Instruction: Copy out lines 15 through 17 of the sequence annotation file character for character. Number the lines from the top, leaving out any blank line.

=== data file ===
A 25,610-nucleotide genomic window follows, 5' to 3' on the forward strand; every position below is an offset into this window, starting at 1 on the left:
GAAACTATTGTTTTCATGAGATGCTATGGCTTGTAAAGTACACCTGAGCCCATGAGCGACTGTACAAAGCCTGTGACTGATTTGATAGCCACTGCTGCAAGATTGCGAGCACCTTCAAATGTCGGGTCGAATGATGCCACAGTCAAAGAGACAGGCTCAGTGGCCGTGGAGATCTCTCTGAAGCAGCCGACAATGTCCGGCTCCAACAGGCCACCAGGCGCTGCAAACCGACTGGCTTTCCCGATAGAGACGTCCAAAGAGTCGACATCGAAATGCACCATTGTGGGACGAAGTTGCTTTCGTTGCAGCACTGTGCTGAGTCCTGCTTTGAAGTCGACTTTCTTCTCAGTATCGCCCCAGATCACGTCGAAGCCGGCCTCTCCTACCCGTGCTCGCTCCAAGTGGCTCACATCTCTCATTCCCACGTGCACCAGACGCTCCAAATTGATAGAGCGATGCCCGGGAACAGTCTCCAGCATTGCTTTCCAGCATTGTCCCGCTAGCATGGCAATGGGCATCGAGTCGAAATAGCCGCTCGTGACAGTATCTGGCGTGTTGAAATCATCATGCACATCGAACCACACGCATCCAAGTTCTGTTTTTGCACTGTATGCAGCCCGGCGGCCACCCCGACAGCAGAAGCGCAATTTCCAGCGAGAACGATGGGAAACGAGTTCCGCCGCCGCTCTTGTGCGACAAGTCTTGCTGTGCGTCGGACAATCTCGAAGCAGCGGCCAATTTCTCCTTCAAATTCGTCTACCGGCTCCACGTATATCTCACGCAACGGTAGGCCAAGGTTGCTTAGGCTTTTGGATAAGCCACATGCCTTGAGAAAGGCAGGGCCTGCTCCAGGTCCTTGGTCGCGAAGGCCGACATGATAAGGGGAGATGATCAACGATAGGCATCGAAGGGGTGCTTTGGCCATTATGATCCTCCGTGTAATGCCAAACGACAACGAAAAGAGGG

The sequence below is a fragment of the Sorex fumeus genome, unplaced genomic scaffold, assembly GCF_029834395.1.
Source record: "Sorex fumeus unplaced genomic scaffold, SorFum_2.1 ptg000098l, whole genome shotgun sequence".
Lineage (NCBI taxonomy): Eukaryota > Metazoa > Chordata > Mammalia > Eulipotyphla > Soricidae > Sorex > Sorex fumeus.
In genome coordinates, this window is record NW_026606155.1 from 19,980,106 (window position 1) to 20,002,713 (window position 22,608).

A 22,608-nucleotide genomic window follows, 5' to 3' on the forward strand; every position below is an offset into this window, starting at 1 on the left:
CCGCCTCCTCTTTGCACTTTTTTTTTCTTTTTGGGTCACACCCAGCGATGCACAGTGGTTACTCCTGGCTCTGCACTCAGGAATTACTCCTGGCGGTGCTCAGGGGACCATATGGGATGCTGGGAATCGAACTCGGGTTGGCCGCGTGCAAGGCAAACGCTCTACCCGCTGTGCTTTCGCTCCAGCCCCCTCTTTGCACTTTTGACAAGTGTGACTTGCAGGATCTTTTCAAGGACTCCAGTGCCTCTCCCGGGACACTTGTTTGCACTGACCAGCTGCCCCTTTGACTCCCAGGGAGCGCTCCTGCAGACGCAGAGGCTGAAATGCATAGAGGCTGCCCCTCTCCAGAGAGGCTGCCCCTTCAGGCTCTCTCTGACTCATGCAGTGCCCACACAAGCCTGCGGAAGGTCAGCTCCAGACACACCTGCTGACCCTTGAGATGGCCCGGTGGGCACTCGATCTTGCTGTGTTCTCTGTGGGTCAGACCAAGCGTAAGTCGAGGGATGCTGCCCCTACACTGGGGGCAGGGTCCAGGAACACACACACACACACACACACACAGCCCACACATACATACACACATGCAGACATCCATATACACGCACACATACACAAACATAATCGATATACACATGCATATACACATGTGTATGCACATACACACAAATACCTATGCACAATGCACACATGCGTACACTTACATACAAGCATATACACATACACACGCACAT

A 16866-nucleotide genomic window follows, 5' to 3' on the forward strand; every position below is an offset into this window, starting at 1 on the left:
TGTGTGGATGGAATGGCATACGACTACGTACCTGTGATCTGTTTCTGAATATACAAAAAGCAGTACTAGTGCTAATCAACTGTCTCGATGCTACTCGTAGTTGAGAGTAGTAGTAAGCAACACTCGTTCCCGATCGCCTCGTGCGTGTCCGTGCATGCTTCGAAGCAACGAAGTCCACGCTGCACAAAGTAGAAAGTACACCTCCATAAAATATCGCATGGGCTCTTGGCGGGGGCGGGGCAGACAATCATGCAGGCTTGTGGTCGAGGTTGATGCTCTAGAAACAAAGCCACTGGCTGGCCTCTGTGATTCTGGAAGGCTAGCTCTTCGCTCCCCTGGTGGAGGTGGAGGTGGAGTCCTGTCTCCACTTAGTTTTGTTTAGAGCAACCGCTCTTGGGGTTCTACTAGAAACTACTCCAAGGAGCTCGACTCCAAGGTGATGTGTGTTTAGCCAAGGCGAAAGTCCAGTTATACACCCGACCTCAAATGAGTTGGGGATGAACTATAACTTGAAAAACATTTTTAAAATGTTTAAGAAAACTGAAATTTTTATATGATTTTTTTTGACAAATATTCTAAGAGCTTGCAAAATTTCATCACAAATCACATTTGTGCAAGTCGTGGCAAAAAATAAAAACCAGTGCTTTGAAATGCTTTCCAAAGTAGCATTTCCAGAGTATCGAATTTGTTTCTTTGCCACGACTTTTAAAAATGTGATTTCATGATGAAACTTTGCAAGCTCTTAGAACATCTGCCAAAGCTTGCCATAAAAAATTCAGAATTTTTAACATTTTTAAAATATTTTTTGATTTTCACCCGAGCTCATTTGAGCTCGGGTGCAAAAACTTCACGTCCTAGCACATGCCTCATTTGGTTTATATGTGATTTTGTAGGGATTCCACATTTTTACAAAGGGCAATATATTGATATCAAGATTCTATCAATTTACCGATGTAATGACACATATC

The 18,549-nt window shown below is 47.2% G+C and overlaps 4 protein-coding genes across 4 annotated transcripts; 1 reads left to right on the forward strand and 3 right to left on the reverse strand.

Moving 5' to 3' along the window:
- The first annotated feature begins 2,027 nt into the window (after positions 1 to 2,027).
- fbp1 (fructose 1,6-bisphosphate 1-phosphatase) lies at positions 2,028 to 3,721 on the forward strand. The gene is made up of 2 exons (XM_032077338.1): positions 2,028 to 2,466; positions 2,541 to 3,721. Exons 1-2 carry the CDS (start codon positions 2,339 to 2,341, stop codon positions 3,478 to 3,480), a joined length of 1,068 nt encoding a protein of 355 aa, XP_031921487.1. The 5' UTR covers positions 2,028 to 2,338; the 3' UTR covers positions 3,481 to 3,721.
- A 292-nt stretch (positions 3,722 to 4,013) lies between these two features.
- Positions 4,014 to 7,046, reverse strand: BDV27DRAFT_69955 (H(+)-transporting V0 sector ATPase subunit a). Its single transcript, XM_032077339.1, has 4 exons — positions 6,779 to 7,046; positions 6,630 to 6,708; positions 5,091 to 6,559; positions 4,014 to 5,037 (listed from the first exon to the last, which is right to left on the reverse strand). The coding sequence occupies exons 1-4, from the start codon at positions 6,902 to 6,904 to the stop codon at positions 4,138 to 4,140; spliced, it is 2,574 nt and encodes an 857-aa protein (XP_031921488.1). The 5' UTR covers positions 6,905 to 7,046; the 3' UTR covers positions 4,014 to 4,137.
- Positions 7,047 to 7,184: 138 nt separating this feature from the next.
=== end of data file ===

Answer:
- A 292-nt stretch (positions 3,722 to 4,013) lies between these two features.
- Positions 4,014 to 7,046, reverse strand: BDV27DRAFT_69955 (H(+)-transporting V0 sector ATPase subunit a). Its single transcript, XM_032077339.1, has 4 exons — positions 6,779 to 7,046; positions 6,630 to 6,708; positions 5,091 to 6,559; positions 4,014 to 5,037 (listed from the first exon to the last, which is right to left on the reverse strand). The coding sequence occupies exons 1-4, from the start codon at positions 6,902 to 6,904 to the stop codon at positions 4,138 to 4,140; spliced, it is 2,574 nt and encodes an 857-aa protein (XP_031921488.1). The 5' UTR covers positions 6,905 to 7,046; the 3' UTR covers positions 4,014 to 4,137.
- Positions 7,047 to 7,184: 138 nt separating this feature from the next.